Stink baits: So, you’re tired of your ladies honey do’s, and want to chill on the couch for a few days while eating some fresh caught catfish. Rest assured that if you make your own stink baits you may need to find yourself a divorce attorney instead of a catfish. There is some controversy, as to how well they work. Rest assured they work great. Growing up, we used a bait that, at the time, was kind of a secret thing. It was called Hog Wild, and when using this awful smelling stuff, we would catch catfish left and right. I will usually use the same method described with chicken liver, wrapping panty hose stolen from your girlfriend around the treble hook. It has an amazing way spreading the scent out in cold to warm water, and shouldn’t be dismissed as a formidable bait. Just remember, that between the awful smell, and again, stealing panty hose from your lady, that you may be doing a LOT more cat fishing then you expected. Not a bad trade off.
The night crawler special: The oldest, most tried and true option for any level cat angler. Take three to six night crawlers, depending on treble kook size. Taking one-third the amount and split those worms in half before adding them to the hook. So in other words, if using six on a large treble, cut two night crawlers in half. The scent from the torn up ones will attract more catfish, not to mention the water displacement of a bunch of wiggling worms in the water. Want to know how far this goes back? My great, great grandmother showed this trick to my dad, when he was growing up.
Zote Soap: It’s a soap made in Mexico. It’s a soap made in much more traditional ways. In other words, it has actual animal fat. This fat seeps through the water, and catfish are frantic for it. Southern cat fishing method. Cut bar into thin sections. Place sections on circle hook, or wrap around a treble. It can be found on EBay.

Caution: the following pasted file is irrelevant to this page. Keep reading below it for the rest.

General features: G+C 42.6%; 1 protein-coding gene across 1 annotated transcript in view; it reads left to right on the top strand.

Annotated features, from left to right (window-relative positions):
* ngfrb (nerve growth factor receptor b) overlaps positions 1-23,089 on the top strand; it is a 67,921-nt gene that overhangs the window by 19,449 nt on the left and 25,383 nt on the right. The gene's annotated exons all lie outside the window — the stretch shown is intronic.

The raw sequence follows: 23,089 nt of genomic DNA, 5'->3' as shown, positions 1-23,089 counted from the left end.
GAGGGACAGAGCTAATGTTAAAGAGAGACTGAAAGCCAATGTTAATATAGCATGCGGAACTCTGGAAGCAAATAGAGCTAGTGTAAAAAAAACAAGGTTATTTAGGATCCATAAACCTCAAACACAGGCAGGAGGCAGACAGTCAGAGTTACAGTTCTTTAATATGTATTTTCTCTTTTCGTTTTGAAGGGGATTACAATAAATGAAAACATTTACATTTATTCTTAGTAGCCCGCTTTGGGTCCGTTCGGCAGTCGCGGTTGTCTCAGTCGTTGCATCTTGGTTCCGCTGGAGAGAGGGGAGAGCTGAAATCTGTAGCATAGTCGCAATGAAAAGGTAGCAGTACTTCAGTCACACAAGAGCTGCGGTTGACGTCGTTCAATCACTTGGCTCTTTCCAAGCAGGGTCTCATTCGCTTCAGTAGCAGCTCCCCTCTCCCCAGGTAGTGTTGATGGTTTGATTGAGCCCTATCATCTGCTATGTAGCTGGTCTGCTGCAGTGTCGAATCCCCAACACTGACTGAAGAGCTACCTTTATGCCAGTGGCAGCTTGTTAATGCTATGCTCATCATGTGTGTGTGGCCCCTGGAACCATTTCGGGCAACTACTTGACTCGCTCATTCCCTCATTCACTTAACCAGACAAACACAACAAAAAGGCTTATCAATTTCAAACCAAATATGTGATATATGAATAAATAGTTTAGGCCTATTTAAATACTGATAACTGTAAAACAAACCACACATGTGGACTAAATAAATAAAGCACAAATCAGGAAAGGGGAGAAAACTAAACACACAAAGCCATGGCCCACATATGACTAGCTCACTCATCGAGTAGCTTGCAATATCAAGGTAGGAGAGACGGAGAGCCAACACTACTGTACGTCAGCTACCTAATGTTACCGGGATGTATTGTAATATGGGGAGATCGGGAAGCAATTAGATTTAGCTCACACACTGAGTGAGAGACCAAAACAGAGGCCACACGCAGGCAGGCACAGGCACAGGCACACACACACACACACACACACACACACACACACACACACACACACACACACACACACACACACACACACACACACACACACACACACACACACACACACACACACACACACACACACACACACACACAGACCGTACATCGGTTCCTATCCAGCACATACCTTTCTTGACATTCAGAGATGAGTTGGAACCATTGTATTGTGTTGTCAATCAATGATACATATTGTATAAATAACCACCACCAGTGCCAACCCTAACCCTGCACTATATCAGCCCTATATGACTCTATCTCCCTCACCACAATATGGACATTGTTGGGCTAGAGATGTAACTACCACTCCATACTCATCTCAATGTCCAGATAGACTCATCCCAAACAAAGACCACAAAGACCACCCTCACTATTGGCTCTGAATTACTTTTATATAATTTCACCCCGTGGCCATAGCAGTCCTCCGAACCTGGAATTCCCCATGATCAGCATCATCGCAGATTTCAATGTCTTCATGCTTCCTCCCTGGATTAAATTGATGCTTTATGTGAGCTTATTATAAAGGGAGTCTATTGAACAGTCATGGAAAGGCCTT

Marshmallows: Like some shrimp, it will float up in the water column when using a slide sinker. A large bait ‘lindy’ rig. I never liked smores, so when we were camping I would save my marshmallows for fishing. Caught a lot of channels this way, and they tasted better than smores.
Lures: I am not hip to the artificial scene and catfish. I also know a lot of guy’s that do this, fly or crank bait. Word is, that bouncing a Rapala DT-4 on the rocks at Pueblo, gets you some flatheads. Any square or coffin bill will get you the same, so I have heard.
What is MOST important is having an understanding of the equipment you’re using, no matter what type it is, and being very aware of your drag setting. Catfish, no matter the size, put up an amazing fight. Catching a small twelve inch stocker on four pound test can be a very exciting thing. Catching a twenty pound monster will sometimes make you think you have a snag, at least until the ‘snag’ starts fighting back!